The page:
A set decorator with an unlimited budget couldn’t fabricate a more quaint, fall-theme decorated, every-pastry-perfectly-displayed coffee nook in a town far from everywhere.  Come to think of it, the wardrobe department would be given a run for their money too.  All of the old guys have awesome sweaters and/or vests on.  Sweaters made of fleece and with patterns like that of a Native American who’s given in to industry but wants to maintain his heritage in wool.  Vests like one would wear hunting though these guys aren’t hunting anything but a bargains and bathrooms every half hour.

As a public speaker for’s Making It Count, I travel all over Western Pennsylvania, New York, and Eastern Ohio giving presentations to high school and college students.  Needless to say, most of my assignments are hardly noted destination cities – but when I have the time, I like to drive around town and find a local diner or coffee shop and imagine what it’s like to live there.  Here what the people talk about, see what they see day to day and how it contrasts with the constantly changing landscapes in my personal viewmaster.  I also like to find the perfect breakfast sandwich.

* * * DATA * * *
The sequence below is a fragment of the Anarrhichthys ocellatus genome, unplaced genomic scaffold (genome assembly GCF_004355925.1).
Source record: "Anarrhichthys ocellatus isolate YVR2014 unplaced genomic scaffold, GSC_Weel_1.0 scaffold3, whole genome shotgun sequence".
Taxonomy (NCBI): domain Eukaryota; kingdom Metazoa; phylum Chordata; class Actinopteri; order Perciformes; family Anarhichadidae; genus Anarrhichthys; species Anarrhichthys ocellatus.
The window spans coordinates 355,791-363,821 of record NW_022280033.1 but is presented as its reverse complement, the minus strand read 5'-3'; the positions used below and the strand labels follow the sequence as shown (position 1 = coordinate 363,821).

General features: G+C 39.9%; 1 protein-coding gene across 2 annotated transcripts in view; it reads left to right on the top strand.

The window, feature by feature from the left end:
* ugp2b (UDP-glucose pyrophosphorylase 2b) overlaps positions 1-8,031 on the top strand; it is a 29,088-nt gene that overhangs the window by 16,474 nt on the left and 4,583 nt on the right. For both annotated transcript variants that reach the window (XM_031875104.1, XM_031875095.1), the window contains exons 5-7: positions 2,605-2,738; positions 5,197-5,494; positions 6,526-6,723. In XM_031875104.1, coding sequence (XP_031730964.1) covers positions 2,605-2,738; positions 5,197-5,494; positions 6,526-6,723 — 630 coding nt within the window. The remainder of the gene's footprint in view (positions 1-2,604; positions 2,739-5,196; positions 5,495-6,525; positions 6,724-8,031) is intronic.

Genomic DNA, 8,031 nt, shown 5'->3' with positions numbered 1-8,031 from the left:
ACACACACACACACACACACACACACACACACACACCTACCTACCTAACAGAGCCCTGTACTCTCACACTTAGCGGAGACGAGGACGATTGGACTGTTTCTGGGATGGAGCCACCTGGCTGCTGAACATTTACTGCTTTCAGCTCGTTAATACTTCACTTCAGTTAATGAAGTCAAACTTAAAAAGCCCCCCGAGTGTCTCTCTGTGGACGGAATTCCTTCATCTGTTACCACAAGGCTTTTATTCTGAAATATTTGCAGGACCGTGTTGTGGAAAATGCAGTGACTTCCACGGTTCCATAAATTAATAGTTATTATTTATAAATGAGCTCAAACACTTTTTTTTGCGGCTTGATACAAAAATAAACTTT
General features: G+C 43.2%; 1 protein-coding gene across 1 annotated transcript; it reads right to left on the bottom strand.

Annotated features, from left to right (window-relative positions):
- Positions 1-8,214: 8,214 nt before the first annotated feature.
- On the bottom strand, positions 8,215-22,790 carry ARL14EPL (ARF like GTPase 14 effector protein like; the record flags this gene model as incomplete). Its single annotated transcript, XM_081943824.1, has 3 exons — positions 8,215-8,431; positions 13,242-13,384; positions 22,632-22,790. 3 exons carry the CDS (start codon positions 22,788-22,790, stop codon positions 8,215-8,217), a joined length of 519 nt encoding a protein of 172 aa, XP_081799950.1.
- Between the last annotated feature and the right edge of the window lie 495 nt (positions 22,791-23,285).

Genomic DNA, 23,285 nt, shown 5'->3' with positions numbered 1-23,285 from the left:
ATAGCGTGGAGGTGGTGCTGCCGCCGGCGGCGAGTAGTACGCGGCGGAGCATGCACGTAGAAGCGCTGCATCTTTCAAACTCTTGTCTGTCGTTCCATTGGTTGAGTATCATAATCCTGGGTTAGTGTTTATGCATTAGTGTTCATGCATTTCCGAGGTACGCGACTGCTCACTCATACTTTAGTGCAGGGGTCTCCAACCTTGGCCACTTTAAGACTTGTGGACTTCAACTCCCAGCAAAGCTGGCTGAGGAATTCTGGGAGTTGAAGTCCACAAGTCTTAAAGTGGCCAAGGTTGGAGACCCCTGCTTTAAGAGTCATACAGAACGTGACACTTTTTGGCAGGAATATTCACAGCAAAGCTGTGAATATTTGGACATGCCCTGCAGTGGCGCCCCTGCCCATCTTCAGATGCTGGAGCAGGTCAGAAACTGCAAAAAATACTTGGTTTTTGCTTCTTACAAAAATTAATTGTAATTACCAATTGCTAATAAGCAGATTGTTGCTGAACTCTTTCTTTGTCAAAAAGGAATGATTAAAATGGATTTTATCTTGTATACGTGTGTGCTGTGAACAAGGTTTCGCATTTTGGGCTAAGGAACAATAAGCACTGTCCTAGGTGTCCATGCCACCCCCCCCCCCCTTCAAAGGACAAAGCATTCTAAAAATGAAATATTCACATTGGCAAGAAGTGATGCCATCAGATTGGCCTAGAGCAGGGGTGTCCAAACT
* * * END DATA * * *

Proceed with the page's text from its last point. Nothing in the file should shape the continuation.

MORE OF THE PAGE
Have you ever had a memorable experience in a place that no one’s ever heard of?  A place that you wouldn’t have necessarily considered worth a visit, yet you now look forward to returning?  Share in the comment section below.